Young people are not stable in the various issues they face and their views keep changing. Sometimes they tend to go this way and sometimes that way while they are under various threats at any given moment. Thus, the enemies take advantage of this characteristic in young people in order to achieve their goals.
Another characteristic of young people is their power, ability, liveliness, dynamism and activeness, which if not used for the right purposes, will make them subject to many mistakes that cannot be easily corrected. Therefore, this power and ability has to be coordinated with experience, knowledge and thought in order to achieve the desired result.
Imam ‘Ali said, “The clear thoughts of old people are more lovable to me than the strength and force of youth.”62
Faithful young people have certain characteristics, some of which are briefly stated below.
The most basic and the most important knowledge that a young person has to acquire is religious knowledge. Young people alienated from religion will destroy themselves. An understanding of religious precepts will lead to happiness for young people.
Imam Baqir said, “If I see a young Shi‘ite, who is not learning religious precepts and has no knowledge of religion, I will punish him.”63
Musa ibn Ja‘far said, “If I find a young Shi‘ite who does not seek to know the religion, I will give him 20 lashes.”64
The Qur’an is the word of God, the eternal miracle of the God’s Messenger and a valuable book that contains the message for leading humanity to the right path and providing him with divine teachings. It is the duty of every Muslim to be familiar with the Qur’an and Qur’anic sciences.
When a child becomes familiar with the Qur’an in his youth and reads it continuously, he will gain more spirituality from the Qur’an and it becomes mixed with his flesh and blood and affects all parts of his being.65
Adolescents and youth must become familiar with the teachings of the Shi‘ite Imams and the religious leaders, in order to keep their hearts clean and in order for their hearts to be adorned with such valuable gems. There is a saying about this:
“Young people have to brighten their hearts with the sayings of the religious leaders in order to make their speech and expressions tender and give merit to their ears by hearing those words.”66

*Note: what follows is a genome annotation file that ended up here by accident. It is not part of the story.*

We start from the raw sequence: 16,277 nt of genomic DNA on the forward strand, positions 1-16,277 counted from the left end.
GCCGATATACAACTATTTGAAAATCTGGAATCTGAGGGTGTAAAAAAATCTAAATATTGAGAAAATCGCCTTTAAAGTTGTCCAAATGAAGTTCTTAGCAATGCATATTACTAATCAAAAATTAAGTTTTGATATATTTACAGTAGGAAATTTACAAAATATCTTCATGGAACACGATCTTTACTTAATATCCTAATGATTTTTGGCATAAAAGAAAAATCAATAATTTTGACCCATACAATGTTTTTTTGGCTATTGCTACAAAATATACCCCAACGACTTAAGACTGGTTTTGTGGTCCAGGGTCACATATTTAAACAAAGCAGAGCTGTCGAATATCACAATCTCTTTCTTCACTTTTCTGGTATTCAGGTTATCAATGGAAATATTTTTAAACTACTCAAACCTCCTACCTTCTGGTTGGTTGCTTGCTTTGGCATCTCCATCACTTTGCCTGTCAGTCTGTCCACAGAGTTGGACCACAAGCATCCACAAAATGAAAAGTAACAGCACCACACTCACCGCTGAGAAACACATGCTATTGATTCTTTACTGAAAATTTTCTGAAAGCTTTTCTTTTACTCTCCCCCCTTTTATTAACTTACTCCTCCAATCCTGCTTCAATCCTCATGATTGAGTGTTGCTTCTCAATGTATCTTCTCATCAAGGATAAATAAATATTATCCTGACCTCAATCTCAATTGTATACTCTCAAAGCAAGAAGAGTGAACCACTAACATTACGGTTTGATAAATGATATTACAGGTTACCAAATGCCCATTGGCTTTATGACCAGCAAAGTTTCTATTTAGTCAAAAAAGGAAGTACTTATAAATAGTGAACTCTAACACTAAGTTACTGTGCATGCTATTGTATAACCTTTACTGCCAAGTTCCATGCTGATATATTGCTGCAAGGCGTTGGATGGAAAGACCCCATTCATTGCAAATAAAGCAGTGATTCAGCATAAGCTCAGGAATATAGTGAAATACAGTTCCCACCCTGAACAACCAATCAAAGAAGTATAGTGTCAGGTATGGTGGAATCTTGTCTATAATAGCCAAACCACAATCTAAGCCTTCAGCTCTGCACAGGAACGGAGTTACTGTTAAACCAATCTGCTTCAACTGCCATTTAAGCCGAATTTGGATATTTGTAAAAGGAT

Imam ‘Ali said, “The experimental sciences, which provide for the material needs of young people and serve the needs of the society; the literary sciences and the humanities, each of which will be needed by the individual as well as the society, are all suitable to be learned by young people.”67
The other characteristics of a worthy young person is that he pays attention to worshipping God, thus keeping his soul clean from any rust. It has been said, “If someone is pious in his youth, in the future his spiritual value will be increased several times.”68
Another characteristic of faithful young people is that they repent of their errors and mistakes. Young people are constantly developing and sometimes have spiritual inclinations and at other times they may act foolishly. Therefore, it would not be wrong to call youth the period of instability. Thus, believing young people are constantly repentant. This practice will save them from falling into misery.
The Prophet said, “The most beloved of God is the youth who repents his sin and asks God for forgiveness.”69
The period of youth, which begins around the age of 18, is the period of hard work. Any feebleness and laziness will result in a well-rooted lack of will in him. There is a saying in this regard.
“If one does not control one’s desires in youth (when one has an infinite source of physical and spiritual energy), how can one perfect his character in old age? One should not waste one’s sources of energy as it would be very hard in old age to correct one’s character.”70
Islam pays special attention to beauty and the religious leaders have noted many points about beauty, which indicate the importance of this issue in one’s life. The desire for beauty is stronger in young people and the leaders of Islam have not rejected this; rather, they have approved it in practice.
While rubbing oil on his hair, Imam Sadiq said, “O God, I ask you for beauty.”71
He is also quoted as saying, “A man invited the Prophet to his house. When the Prophet was preparing to leave home to go and visit him, the Prophet stood in front of a mirror or a big dish of water and tidied up his hair and face.
‘Aishah was surprised by this. When the Prophet returned, she asked, ‘O Prophet, why did you stand up in front of the dish of water and tidy your hair and face?’
The Prophet said, ‘God would like, if a Muslim is going to see his Muslim brother, he prepares a pleasant appearance.’”72
Islam has paid attention to beauty of the appearance and the clothes, but this should not overshadow spiritual values and spiritual beauty which is the essential true beauty. A beautiful appearance is good if it is accompanied by beauty of the soul and conduct.
Although youth is one of the great blessings of God, it is under certain threat, some of which are provided below.
One of the threats against youth is failing to use the power of youthfulness or wasting it. This has been mentioned in many of the Islamic narrations.